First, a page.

Filing 17

ORDER DENYING 14 Motion to Expedite PI HEARING filed by GEOKINETICS USA, INC. and setting briefing schedule regarding jurisdiction. Brief in Support due by 11/15/2017, Brief in Opposition due by 11/26/2017. Signed by Chief Judge Joy Flowers Conti on 11/9/17. (mh)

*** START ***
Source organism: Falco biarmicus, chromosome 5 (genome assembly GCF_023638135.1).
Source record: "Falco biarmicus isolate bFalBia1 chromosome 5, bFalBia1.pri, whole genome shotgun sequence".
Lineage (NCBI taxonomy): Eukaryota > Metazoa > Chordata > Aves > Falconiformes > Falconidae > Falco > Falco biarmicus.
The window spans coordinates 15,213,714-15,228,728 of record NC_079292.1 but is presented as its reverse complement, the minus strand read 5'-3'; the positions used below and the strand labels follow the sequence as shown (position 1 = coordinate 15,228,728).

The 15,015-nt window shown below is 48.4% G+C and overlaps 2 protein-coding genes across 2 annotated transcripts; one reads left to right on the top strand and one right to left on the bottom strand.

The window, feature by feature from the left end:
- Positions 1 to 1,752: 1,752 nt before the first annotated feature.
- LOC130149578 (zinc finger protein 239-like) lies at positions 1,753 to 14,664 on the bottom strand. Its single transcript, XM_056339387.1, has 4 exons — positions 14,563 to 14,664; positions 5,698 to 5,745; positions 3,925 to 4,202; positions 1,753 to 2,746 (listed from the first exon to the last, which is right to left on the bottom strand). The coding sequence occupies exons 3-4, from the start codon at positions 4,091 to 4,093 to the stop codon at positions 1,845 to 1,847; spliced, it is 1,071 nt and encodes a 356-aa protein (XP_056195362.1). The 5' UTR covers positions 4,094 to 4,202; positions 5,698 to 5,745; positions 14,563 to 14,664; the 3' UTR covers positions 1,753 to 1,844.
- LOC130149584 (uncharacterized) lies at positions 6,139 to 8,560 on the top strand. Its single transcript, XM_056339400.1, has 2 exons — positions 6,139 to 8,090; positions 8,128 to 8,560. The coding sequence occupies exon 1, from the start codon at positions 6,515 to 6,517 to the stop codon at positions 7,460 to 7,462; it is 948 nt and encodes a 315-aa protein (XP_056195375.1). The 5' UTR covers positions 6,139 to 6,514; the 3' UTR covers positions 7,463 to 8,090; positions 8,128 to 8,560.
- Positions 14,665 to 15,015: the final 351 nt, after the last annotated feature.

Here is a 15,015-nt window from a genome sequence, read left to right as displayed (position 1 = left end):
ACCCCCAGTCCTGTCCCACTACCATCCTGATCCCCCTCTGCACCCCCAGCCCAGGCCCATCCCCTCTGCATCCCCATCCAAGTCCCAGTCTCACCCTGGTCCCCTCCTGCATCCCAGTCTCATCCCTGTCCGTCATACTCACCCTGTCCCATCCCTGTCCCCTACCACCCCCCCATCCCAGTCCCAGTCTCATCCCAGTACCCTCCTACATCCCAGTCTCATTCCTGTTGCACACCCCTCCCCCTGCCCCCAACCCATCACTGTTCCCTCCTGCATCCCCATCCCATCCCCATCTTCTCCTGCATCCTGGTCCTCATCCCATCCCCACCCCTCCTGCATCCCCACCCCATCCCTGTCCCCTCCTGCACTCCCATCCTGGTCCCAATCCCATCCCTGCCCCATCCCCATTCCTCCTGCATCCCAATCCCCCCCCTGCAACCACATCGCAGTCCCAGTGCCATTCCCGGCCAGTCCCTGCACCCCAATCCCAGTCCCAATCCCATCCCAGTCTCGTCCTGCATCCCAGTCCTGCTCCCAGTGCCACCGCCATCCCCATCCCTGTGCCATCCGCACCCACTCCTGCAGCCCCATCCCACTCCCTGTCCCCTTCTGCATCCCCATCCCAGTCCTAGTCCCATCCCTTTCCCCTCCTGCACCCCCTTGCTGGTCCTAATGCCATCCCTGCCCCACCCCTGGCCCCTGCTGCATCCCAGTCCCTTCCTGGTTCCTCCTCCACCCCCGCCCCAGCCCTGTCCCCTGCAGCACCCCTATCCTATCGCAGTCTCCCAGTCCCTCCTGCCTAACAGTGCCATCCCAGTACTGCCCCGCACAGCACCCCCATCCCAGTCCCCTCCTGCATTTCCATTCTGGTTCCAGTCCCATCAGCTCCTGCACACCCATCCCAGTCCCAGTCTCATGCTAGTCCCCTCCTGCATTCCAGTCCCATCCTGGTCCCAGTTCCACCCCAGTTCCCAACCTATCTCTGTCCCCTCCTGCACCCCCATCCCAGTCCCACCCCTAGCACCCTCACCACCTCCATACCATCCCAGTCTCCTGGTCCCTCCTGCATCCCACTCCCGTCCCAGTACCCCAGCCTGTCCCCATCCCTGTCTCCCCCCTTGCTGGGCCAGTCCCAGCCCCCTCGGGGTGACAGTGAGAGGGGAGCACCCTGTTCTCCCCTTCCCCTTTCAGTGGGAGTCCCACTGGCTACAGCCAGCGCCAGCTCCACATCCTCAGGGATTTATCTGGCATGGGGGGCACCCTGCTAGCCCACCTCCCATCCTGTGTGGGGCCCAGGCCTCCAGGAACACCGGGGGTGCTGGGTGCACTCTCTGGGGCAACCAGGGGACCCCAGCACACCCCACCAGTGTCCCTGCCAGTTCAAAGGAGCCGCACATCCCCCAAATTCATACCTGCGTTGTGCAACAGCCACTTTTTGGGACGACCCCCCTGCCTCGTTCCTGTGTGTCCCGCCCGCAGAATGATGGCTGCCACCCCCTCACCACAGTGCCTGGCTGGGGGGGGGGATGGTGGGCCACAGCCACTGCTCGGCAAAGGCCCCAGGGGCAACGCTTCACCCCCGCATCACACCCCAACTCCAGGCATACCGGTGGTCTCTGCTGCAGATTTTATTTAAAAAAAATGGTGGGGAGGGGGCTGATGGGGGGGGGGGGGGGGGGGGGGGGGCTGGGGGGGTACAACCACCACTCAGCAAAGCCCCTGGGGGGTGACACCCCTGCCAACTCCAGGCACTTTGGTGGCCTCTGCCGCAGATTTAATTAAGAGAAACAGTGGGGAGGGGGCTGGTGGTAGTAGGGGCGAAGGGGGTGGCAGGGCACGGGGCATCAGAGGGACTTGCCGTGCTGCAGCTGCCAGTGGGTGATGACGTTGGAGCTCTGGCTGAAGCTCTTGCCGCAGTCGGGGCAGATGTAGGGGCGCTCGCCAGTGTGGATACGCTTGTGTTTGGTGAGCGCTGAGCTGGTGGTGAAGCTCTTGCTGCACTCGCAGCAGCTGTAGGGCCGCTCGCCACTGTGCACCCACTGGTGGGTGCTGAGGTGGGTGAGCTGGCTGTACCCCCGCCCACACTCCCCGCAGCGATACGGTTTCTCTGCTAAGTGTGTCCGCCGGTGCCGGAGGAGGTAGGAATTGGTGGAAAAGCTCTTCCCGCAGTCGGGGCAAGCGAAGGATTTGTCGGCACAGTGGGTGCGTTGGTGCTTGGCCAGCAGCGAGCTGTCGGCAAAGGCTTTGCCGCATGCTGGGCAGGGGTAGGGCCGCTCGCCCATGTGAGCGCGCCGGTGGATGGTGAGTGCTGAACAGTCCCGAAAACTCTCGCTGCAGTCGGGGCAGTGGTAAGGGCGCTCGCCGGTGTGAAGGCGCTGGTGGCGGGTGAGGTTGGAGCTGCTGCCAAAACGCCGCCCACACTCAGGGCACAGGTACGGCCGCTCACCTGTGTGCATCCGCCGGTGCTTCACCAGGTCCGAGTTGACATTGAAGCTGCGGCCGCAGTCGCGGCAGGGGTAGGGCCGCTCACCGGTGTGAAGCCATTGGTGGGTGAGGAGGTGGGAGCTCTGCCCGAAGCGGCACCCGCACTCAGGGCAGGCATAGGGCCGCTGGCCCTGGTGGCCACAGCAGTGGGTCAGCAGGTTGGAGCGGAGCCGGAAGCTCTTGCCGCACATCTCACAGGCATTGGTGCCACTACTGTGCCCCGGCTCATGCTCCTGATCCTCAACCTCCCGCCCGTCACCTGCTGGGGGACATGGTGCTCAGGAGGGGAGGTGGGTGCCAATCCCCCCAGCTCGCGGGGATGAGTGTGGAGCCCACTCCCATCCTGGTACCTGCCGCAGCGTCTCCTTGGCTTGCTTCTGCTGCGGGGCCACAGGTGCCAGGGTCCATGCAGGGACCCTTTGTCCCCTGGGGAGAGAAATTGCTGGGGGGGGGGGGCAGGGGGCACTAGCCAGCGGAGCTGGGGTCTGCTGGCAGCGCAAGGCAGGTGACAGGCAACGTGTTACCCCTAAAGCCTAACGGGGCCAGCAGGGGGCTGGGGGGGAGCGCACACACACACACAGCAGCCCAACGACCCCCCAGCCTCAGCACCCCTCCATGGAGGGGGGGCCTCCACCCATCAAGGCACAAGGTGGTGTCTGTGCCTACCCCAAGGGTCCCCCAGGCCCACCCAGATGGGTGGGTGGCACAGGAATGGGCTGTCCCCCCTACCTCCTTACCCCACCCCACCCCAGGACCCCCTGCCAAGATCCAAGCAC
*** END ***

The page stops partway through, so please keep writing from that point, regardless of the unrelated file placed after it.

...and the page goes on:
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IN THE UNITED STATES DISTRICT COURT FOR THE WESTERN DISTRICT OF PENNSYLVANIA GEOKINETICS USA, INC., Plaintiff, v. MUNICIPALITY OF MONROEVILLE, Defendant. ) ) CIVIL ACTION NO. 17-1314 ) ) ) ) ) ) ) ) ) ORDER TO SHOW CAUSE In this case, Plaintiff Geokinetics USA, Inc. (“Geokinetics”) seeks injunctive relief under the substantive due process and equal protection clauses of the United States Constitution because the municipality of Monroeville (“Monroeville”) denied a seismic testing permit and adopted an allegedly invalid ordinance. Geokinetics also asserts numerous state law claims to challenge the permit denial and ordinance. Although Monroeville did not file a motion to dismiss, in its response in opposition to Geokinetics’ motion for preliminary injunction Monroeville contends that this case is not ripe because Geokinetics failed to exhaust its administrative and state law remedies. (ECF No. 16). Federal district courts have a continuing duty to satisfy themselves of jurisdiction before addressing the merits of the case. Packard v. Provident Nat'l Bank, 994 F.2d 1039, 1049 (3d Cir. 1993). Courts have an obligation to raise concerns about a lack of subject-matter jurisdiction sua sponte. Shaffer v. GTE North, Inc., 284 F.3d 500, 502 (3d Cir. 2002). If the court determines at any time that it lacks subject-matter jurisdiction, the court must dismiss the action. Fed. R. Civ. P. 12(h)(3). In E & R Enterprises, LLC v. City of Rehoboth Beach, Delaware, 650 F. App'x 811, 816 (3d Cir. 2016) (non-precedential) (dismissing due process and equal protection claims arising out of a permit denial), the Third Circuit Court of Appeals recognized that “in some cases lack of ripeness is merely a prudential consideration, here it serves as a jurisdictional bar.” Id. at 816 n.3. The court held that the district court lacked subject-matter jurisdiction because the plaintiff failed to appeal the denial of its permit. The court explained that a claim is not ripe “until the zoning authorities have had an opportunity to arrive at a final, definitive position regarding how they will apply the regulations at issue to the particular land in question.” Id. at 813 (citations omitted). The “finality requirement” emphasizes the courts’ reluctance “to become super land-use boards of appeals.” Id. at 815. In Campbell v. Conroy, 55 F. Supp. 3d 750 (W.D. Pa. 2014), the court explained that “before a plaintiff brings a Fourteenth Amendment due process or equal protection claim in federal court, he must have taken advantage of the processes that are available to him . . ., unless those processes are unavailable or patently inadequate.” Id. at 758 (citations omitted). “If there is a process on the books that appears to provide due process, the plaintiff cannot skip that process and use the federal courts as a means to get back what he wants.” Id. at 758-59. It is the plaintiff’s burden to demonstrate that subject-matter jurisdiction exists. Id. at 759 n.5 (citations omitted). The record before the court raises concerns about a lack of subject-matter jurisdiction, but is not sufficient to resolve those concerns. Monroeville cites generally to the Pennsylvania Municipalities Planning Code, 53 Pa. Stat. § 10101 et seq., and the Pennsylvania Local Agency Law, 2 Pa. Cons. Stat. § 752, but does not specifically identify the state law procedures that are available to Geokinetics to challenge the permit and ordinance at issue in this case. Concerns about subject-matter jurisdiction must be resolved as a threshold matter. Geokinetics’ pending motion for expedited hearing on its request for preliminary injunction (ECF No. 14) is DENIED without prejudice to reassert if the court determines that it may exercise jurisdiction over this case. Conclusion On or before November 15, 2017, Geokinetics shall file a declaration setting forth facts and legal argument necessary to establish the court’s subject-matter jurisdiction. On or before November 26, 2017, Monroeville may file a response to the declaration and submit additional facts if appropriate. Upon review of the filings, the court will determine whether a hearing is necessary. SO ORDERED this 9th day of November, 2017. BY THE COURT: /s/ Joy Flowers Conti Joy Flowers Conti Chief United States District Judge

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